Methyl methacrylate, acrylic acid, and poly(ethylene glycol) (n) diacrylate (n = 200 = MW of PEG block) were purchased from Polysciences, Inc. (Warrington, PA, USA) and used as received. Potassium persulfate, copper sulfate, copper acetate, nitric acid (trace metal grade) were from Fisher Scientific (Pennsylvania, PA, USA). All materials were used as received unless otherwise noted. Microwave reactions were conducted in a Synthos 3000 from Anton Paar (Ashland, VA, USA). ICP MS experiments were conducted on a Varian 820-MS (Varian Inc., Lake Forest, CA, USA) using the following parameters: plasma flow 17.5 L/min, auxiliary flow 1.65 L/min, sheath gas 0.13 L/min, and nebulizer flow 0.89 L/min. The torch alignment had a sampling depth of 5 mm. The RF power was set at 1.3 kW. The pump rate was 3 rpm, and the stabilization delay was 30 s. The ion optics parameters were: first extraction lens -1 V, second extraction lens -191 V, third extraction lens -206 V, corner lens -236 V, mirror lens left 56 V, mirror lens right 49 V, mirror lens bottom 16 V, entrance lens 0 V, fringe bias -2.5 V, entrance plate -31 V, and pole bias 0 V. CRI parameters were skimmer gas off, sampler gas off, skimmer flow 0 mL/min, and sampler flow 0 mL/min. ICP MS tubing was rinsed in between samples to avoid sample contamination.
Synthesis of nanoparticles
An aqueous solution (58.8 mL) containing acrylic acid (0.57 g), methyl methacrylate (0.575 g), PEG diacrylate (0.053 g), and potassium persulfate (0.164 g) was prepared in a PTFE vessel for a Synthos 3000 16MF100 rotor in a freshly regenerated inert atmosphere glovebox. The vessel was sealed, removed from the glovebox, and placed in the 16MF100 rotor along with seven other vessels containing 60 mL of water each. The rotor was placed in the microwave and then heated to 90°C for 60 min with a maximum microwave power of 1400 W (see Additional file 5). The internal temperature and pressure of the vessel containing the monomer solution were monitored via a p/T sensor accessory (Anton Paar). The resulting nanoparticle solution was dialyzed in 4 L of ultrapure water for 48 h with a change in the water after the first 24 h. The particle concentration after purification was determined by lyophilizing a known volume and then weighing the resulting solid, which resulted in a final particle concentration of 12.8 mg/mL. Based on this number, a total of 0.896 g of particles was synthesized with approximately 75% conversion of monomer to particles.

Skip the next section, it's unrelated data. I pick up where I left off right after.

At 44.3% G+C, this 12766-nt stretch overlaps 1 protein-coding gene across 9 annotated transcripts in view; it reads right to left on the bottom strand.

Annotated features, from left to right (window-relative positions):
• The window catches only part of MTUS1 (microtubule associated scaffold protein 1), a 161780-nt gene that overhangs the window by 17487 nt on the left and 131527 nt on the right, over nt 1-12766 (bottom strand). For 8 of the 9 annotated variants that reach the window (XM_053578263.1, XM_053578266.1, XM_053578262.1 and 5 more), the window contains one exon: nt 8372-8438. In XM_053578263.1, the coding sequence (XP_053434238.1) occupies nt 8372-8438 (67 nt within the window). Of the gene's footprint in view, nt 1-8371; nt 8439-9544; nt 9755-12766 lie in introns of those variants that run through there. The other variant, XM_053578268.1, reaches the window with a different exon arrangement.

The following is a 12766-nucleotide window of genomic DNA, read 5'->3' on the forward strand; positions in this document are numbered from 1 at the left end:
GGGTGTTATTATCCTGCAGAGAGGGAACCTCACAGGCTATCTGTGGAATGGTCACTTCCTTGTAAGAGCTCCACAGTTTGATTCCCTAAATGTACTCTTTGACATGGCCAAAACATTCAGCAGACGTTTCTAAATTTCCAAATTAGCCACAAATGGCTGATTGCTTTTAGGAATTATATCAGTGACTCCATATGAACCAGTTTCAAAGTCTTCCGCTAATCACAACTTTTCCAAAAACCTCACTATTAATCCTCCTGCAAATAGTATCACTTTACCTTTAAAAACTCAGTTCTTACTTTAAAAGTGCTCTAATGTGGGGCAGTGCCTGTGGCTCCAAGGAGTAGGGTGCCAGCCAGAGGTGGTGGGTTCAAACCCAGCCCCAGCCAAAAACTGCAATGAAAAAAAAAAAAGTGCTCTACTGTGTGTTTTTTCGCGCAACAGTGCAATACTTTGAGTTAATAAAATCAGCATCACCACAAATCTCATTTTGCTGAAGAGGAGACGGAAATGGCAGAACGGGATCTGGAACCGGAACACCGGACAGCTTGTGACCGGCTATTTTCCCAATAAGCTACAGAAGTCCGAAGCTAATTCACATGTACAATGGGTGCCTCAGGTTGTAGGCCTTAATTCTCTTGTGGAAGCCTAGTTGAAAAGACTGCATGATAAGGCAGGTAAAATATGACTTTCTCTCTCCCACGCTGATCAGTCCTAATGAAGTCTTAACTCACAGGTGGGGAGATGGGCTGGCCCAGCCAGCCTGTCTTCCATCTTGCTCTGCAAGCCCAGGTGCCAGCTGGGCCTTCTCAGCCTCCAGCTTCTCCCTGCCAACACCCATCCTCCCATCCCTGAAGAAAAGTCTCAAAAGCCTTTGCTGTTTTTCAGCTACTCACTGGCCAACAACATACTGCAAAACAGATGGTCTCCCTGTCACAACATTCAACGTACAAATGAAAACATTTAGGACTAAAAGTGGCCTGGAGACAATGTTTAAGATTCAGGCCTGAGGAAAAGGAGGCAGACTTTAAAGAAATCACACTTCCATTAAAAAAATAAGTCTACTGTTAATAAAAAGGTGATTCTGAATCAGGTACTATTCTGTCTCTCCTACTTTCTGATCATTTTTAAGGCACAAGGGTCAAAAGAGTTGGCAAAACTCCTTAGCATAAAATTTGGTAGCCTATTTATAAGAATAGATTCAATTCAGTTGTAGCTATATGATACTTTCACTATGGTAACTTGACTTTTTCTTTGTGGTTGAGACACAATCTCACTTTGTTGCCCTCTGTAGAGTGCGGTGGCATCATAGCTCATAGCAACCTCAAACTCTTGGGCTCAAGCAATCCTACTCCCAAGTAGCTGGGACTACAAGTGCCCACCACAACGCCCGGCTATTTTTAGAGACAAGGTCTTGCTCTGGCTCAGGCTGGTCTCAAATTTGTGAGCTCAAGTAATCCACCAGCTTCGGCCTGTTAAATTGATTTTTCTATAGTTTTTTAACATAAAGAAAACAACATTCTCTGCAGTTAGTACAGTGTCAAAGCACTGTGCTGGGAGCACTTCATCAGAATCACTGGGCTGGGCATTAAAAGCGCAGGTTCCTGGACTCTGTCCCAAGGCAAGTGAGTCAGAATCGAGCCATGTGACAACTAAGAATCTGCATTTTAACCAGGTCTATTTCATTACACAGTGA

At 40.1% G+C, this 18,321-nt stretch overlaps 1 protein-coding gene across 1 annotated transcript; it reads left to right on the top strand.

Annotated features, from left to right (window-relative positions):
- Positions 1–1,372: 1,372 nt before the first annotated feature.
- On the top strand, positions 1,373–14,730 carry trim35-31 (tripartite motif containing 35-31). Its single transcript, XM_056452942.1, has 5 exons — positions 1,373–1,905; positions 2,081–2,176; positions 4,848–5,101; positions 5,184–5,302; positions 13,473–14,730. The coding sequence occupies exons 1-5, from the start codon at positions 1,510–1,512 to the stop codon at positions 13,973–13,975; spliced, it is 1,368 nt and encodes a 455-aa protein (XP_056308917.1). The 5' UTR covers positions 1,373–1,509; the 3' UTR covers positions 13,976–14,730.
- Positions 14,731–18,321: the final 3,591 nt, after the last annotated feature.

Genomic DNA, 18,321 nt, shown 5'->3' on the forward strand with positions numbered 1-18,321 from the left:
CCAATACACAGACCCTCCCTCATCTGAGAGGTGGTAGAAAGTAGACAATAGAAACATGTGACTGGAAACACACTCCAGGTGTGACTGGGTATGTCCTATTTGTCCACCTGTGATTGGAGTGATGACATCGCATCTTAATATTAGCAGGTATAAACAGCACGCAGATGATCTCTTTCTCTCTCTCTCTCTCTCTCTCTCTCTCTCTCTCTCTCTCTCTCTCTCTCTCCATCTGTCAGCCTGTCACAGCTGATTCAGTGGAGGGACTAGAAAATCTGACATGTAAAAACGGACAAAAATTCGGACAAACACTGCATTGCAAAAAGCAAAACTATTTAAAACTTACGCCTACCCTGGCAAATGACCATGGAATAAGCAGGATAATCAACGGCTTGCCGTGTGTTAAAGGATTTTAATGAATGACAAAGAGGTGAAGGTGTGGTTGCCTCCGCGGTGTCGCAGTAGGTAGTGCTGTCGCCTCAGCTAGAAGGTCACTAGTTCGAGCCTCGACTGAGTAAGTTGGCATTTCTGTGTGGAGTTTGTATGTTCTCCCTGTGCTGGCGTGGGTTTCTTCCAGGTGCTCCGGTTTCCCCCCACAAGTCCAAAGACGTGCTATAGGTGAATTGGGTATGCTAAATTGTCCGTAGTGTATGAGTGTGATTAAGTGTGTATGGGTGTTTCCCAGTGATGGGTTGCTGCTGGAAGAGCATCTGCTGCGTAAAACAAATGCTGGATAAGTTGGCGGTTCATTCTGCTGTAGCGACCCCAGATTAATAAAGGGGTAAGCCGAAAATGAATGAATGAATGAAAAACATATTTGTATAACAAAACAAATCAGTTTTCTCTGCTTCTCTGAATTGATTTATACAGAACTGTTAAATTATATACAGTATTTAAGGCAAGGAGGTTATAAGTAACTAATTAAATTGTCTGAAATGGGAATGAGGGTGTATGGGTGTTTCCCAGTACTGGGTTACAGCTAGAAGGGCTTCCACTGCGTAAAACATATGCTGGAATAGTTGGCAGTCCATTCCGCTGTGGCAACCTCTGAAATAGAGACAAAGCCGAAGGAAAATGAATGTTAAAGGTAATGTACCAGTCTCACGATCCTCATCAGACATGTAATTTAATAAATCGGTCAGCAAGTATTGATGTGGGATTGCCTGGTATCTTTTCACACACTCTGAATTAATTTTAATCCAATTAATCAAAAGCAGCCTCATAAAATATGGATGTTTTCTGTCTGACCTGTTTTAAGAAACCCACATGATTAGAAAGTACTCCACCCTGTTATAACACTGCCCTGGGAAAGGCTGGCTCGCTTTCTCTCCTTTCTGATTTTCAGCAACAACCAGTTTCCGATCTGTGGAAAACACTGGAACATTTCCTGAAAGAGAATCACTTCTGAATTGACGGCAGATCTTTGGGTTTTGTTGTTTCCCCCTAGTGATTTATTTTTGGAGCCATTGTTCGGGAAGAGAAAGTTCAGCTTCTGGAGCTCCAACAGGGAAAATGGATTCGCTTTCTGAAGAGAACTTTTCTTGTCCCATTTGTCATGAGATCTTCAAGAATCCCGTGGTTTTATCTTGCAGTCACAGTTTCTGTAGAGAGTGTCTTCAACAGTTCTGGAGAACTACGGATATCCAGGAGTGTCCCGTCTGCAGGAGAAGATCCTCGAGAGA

A 3-mL aliquot of the nanoparticle solution was adjusted to a pH of 7 using NaOH followed by the addition of copper sulfate in a 1:1 molar ratio with amount of NaOH added. The particle solution was then dialyzed in 1.5 L of ultrapure water for 48 h to remove unbound copper. Particle size of approximately 215 nm was determined via dynamic light scattering (DLS).
ICP MS Cu-loading studies
For Cu-loading studies, the Cu-loading solution containing CuSO4 and nanoparticles was dialyzed in 1.5 L of ultrapure water. Samples (1 mL each) were removed at 1, 2, 3, 4, 5, 6, 12, 24, and 48 h, diluted in 1% nitric acid and then analyzed for63Cu content via ICP MS. Cu content was determined by comparison with a calibration curve generated using known samples (see Additional file 6).
ICP MS Cu release studies
Purified CuCNP-containing solutions (3 mL) were dialyzed in 1.5 L of the desired buffering solution. Samples (1 mL each) were removed at 0.08, 1, 2, 3, 4, 5, 6, 12, 24, and 48 h, diluted in 1% nitric acid and then analyzed for63Cu content via ICP MS. Cu content was determined by comparison with a calibration curve generated using known samples.
X-ray photoelectron spectroscopy
XPS spectra were acquired with a PHI 5000 VersaProbe™ Scanning XPS Microprobe (Physical Electronics Inc., Chanhassen, MN, USA). Samples were prepared by spotting 5 μL of the desired particle-containing solution onto a glass slide and then drying under vacuum.
Scanning electron microscopy and energy-dispersive X-ray analysis
SEM images and EDX spectra were obtained with a Quanta ESEM microscope (FEI, Hillsboro, OR, USA) equipped with a Sapphire Si(Li) detecting unit for EDX (EDAX Inc., Mahwah, NJ, USA). Samples were prepared by spotting 5 μL of the desired particle-containing solution onto a glass slide, drying under vacuum, and then repeating the spot/dry three times to produce samples with enough thickness to prevent interference from the glass slide during EDX analysis. Samples were then coated with Au (2-5 nm thickness) using a Cressington 108 Manual Sputter Coater (Ted Pella, Redding, CA, USA). Images were obtained with an acceleration voltage of 5-15 kV and EDX spectra were obtained with an acceleration voltage of 5 kV.
Microanalysis was performed by Columbia Analytics (formerly Desert Analytics) in Tucson, AZ. Samples (100 mg) for elemental analysis were prepared by lyophilizing the desired nanoparticle-containing solution, which were further dried for 4 h at 25°C under vacuum prior to analysis.
Cell viability measurements
HeLa cells were purchased from ATCC (cat. # CCL-2), and maintained in Eagle's Minimum Essential Medium (ATCC, cat. # 30-2003) with 10% FBS (Thermo Scientific HyClone, South Logan, UT, USA). Five thousand cells per well seeded on 96-well plates and incubated overnight at 37°C (5% CO2). The desired particle amounts were added to the wells and the plates were incubated for an additional 48 h at 37°C (5% CO2). After the incubation, cell viability was evaluated with the MTT reagent. Media was removed each well and replaced with fresh media containing 1 mg/mL MTT. The cells were incubated for 4 h at 37°C (5% CO2) after which time the media was removed and replaced with DMSO. Light absorption was measured on a Synergy 2 multi-mode microplate reader (BioTek, Winooski, VT, USA). The viability of the cells exposed to particles was expressed as a percentage of the viability of cells grown in the absence of particles on the same plate.